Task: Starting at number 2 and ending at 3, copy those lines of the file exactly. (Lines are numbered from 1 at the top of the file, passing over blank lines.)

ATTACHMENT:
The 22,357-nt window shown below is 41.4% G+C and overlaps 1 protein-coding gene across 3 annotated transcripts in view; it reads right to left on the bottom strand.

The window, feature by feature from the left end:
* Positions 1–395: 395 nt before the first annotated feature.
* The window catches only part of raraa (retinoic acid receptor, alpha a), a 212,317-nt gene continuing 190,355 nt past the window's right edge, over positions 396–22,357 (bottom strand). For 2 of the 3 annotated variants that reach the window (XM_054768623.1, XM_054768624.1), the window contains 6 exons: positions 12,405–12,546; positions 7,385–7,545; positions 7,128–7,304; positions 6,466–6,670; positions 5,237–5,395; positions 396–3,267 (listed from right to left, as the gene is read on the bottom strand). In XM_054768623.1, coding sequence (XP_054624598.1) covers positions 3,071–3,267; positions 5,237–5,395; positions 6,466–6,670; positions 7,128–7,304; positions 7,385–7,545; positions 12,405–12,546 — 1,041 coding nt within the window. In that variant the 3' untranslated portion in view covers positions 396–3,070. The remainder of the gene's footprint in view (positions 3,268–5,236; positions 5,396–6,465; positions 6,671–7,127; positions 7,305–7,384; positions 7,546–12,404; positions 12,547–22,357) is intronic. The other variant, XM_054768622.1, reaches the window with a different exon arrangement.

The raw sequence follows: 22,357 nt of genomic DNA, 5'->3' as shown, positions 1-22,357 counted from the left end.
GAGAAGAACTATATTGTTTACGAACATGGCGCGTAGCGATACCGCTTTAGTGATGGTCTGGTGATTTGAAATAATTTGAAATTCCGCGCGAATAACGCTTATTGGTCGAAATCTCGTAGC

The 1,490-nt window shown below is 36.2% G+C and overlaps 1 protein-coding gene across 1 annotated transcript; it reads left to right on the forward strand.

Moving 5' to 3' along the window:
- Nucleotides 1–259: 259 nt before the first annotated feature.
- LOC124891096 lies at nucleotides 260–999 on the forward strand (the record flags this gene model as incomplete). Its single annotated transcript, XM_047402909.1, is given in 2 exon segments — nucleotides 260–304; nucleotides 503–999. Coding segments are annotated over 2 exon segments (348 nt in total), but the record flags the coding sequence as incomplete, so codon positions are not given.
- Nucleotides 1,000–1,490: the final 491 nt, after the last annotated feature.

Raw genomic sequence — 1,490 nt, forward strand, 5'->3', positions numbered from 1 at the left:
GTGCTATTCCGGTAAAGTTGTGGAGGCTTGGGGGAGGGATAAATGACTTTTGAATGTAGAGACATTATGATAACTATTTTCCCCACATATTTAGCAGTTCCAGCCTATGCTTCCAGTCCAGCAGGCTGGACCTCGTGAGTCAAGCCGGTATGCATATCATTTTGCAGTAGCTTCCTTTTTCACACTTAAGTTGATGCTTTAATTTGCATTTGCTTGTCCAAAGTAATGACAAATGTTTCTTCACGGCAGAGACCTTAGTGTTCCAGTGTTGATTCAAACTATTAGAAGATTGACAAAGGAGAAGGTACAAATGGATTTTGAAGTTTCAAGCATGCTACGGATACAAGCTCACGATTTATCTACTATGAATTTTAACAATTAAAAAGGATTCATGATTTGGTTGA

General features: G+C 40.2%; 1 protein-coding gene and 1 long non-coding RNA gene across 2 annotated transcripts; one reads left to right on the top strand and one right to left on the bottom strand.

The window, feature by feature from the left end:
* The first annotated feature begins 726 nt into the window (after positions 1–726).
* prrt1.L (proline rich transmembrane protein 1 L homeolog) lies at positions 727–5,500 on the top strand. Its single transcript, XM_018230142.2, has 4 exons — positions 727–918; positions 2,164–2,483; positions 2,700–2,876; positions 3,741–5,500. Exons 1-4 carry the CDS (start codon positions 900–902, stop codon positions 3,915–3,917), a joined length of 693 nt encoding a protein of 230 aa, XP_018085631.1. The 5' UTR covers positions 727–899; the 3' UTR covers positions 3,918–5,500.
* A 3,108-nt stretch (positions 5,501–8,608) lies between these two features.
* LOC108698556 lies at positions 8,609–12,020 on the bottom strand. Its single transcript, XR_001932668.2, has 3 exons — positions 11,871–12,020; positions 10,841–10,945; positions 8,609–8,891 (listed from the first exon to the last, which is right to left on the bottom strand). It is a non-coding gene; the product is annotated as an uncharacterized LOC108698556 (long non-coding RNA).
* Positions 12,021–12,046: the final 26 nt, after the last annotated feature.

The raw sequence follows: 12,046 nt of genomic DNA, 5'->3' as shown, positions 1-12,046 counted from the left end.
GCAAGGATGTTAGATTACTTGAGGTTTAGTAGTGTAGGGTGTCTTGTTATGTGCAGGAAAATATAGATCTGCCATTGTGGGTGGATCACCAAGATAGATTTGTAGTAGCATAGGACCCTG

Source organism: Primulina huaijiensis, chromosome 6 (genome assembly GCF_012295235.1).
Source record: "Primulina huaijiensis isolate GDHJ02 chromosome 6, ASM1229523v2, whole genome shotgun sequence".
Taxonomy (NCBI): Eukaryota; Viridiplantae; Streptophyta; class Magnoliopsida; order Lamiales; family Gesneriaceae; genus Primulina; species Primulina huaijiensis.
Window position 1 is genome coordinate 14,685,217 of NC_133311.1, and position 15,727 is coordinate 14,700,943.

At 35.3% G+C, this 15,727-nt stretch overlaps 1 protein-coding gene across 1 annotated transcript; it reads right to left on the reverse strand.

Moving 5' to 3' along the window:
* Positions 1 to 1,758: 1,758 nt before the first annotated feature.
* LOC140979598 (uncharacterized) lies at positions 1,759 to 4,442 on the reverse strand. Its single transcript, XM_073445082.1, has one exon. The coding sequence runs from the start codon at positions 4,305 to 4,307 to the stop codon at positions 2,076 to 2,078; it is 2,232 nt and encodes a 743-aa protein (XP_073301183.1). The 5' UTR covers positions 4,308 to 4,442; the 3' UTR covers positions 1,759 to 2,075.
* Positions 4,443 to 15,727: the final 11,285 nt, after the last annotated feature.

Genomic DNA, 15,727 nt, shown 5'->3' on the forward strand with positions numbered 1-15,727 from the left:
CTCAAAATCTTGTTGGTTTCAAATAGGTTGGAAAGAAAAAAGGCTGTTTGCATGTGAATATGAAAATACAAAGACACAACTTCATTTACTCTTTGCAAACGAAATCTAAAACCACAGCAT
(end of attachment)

The window, feature by feature from the left end:
* Positions 1–395: 395 nt before the first annotated feature.